High School Sports

Chiefs celebrate some local history, and Lincoln Prep gets its own football field

There were so few fans at the Kansas City Chiefs’ first football game in their new home at Municipal Stadium in 1963, head coach Hank Stram suggested his team should just go shake the hands of the 200 fans who showed up.

During those times, linebacker Bobby Bell would then walk back to his car that was parked in the yard of a nearby homeowner. He’d pay a couple of dollars per game to park there, and then a couple more to make sure the car was still there when he returned.

Fifty-six years later, nothing remains of Municipal Stadium. Instead, a small memorial to Kansas City sports sits at the corner of 22nd and Brooklyn Streets where the stadium used to stand.

And another monument was added on Friday afternoon when the Chiefs unveiled a new plaque dedicated to their time in Municipal Stadium. Bell, a three-time pro bowler who won a Super Bowl with the Chiefs after the 1969 season, was one of several former Chiefs players to unveil the plaque.

“This is a long time coming, man,” Bell said while wearing his retired No. 78 jersey. “The thing is, we started here,” he continued. “Although (the Chiefs) started in Dallas, this is where they made their name, here in Kansas City. It’s just unbelievable.”

The plaque unveiling wasn’t the only big moment for the Chiefs on Friday night, as less than one block over, the Lincoln Prep Blue Tigers competed on their brand new football field.

With help from a $250,000 donation from the Chiefs and the NFL Grassroots Foundation, Lincoln Prep was able to build its first-ever home football field.

“As we celebrate our 100th season, we were looking to give back to our community and our neighborhoods and find a place where we can leave an impact,” said Chiefs president Mark Donovan.

“With our history in this neighborhood, it obviously made sense to come here and be a part of putting this field in place. In celebrating coming back here and being part of the team to put this field in place, it’s something we’re very proud of and humbled to be a part of,” Donovan added.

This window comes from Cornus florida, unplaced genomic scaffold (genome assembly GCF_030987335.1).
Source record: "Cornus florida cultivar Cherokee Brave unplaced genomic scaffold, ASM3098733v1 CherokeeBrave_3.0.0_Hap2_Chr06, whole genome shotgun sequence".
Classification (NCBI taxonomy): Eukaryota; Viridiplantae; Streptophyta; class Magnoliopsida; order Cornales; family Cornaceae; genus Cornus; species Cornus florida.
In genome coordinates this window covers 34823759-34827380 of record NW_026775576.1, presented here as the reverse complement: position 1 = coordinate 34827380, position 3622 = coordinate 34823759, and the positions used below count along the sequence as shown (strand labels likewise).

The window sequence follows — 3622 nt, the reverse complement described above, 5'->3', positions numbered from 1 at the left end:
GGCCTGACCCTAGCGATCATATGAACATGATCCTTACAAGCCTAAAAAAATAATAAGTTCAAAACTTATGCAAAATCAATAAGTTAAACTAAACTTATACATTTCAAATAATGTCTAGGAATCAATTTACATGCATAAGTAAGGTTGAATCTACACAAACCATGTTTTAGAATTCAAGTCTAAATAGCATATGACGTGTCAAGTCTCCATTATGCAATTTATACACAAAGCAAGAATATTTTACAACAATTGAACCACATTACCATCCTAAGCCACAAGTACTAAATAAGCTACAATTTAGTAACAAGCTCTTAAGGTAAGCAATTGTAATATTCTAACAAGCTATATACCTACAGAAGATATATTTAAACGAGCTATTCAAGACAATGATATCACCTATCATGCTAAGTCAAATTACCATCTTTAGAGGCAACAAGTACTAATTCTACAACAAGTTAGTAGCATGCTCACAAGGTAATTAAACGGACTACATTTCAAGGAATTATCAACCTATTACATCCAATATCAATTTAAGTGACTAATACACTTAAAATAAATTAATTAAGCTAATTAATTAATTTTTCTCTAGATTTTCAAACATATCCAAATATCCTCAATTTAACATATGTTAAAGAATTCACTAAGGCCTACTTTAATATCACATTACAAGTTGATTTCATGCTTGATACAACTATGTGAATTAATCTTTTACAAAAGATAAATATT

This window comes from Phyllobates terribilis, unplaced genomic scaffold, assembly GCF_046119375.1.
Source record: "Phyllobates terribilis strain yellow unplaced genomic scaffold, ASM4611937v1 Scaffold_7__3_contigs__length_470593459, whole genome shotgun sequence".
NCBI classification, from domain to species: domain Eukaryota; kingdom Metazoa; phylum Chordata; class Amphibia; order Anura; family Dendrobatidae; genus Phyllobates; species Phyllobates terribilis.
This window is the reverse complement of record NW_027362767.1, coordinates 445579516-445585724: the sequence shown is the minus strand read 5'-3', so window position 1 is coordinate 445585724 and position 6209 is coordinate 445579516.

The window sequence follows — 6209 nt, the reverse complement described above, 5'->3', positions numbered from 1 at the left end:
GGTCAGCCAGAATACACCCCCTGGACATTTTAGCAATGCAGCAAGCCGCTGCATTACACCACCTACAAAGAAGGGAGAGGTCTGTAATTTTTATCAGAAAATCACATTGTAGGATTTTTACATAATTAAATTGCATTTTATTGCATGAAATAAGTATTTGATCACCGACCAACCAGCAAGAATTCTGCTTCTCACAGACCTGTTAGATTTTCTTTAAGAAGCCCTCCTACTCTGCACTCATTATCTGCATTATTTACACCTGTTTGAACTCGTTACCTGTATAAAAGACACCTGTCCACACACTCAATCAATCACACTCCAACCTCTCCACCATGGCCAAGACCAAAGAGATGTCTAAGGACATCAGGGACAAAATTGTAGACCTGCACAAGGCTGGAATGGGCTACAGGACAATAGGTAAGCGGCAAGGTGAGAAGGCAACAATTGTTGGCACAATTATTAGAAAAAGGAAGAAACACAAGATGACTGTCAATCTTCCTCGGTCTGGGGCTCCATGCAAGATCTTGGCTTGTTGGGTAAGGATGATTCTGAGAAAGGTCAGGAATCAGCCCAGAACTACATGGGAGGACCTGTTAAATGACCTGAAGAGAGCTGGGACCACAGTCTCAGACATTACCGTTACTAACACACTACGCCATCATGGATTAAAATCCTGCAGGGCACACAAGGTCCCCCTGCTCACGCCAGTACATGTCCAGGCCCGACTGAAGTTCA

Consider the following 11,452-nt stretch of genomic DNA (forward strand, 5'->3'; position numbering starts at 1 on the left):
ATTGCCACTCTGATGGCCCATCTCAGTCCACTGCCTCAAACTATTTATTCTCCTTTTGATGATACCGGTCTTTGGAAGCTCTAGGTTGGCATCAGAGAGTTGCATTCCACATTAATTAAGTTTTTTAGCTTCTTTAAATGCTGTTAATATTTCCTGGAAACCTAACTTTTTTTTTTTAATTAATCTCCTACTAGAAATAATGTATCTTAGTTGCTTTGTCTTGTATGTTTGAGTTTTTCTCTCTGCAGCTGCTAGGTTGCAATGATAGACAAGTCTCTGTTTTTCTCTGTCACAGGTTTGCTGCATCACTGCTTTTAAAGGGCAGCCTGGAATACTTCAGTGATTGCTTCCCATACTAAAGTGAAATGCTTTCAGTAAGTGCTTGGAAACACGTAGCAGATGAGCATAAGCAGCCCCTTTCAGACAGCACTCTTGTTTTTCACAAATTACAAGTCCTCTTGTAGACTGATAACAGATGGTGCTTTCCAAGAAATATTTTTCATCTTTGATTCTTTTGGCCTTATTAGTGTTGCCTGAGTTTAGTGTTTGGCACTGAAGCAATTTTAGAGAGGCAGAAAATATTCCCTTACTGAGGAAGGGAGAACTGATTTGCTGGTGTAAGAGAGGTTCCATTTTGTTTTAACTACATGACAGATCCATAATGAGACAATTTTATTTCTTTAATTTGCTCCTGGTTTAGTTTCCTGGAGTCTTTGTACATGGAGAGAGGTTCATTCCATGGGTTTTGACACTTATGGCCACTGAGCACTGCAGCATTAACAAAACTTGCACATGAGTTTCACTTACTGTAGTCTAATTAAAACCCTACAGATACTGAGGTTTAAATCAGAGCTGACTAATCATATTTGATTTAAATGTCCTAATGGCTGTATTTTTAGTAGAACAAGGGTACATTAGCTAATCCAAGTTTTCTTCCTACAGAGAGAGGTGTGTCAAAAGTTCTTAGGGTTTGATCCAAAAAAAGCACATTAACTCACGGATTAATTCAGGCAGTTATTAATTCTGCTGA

Lincoln Prep becomes the last high school in the Kansas City Public School district to have a football stadium of its own.

“We finally have something to call our own,” said one student, while another said the field would push Lincoln to perform better athletically.

The building of the field comes not only from the Chiefs, but the local community and alumni including Miami Dolphins defensive end Charles Harris.

“I can surely say to every single one of you that schools can’t do it alone without having a community wrap its arms around the system,” said KCPS superintendent Mark Bedell. “And this is an example of what can be done when we come together.”

Lincoln Prep (6-0) wasted no time in breaking in its new bright blue turf, and defeated East High 27-7 in front of a soldout crowd on Friday night.

East (1-5) scored the first official points on the new field, taking an early 7-0 lead, but quarterback Howard Brown III was the first Blue Tiger to score points in front of the home crowd. A 6-yard scramble by Howard signaled the first of four rushing touchdowns on the night, as Lincoln rebounded to take a 13-7 lead into halftime.

A scoreless third quarter was promptly followed by an explosive fourth quarter in which the Blue Tigers awarded the fans who stuck around in one of the first cold nights of the season.

A further rushing touchdown from Lincoln was then followed by a blocked punt and an ensuing touchdown as Lincoln spent much of the final quarter in East’s half.

“Lincoln now has their home stadium that’s a phenomenal addition to our facilities,” Lincoln Prep Kristian Foster said. “And quite frankly, our student-athletes deserve this.”

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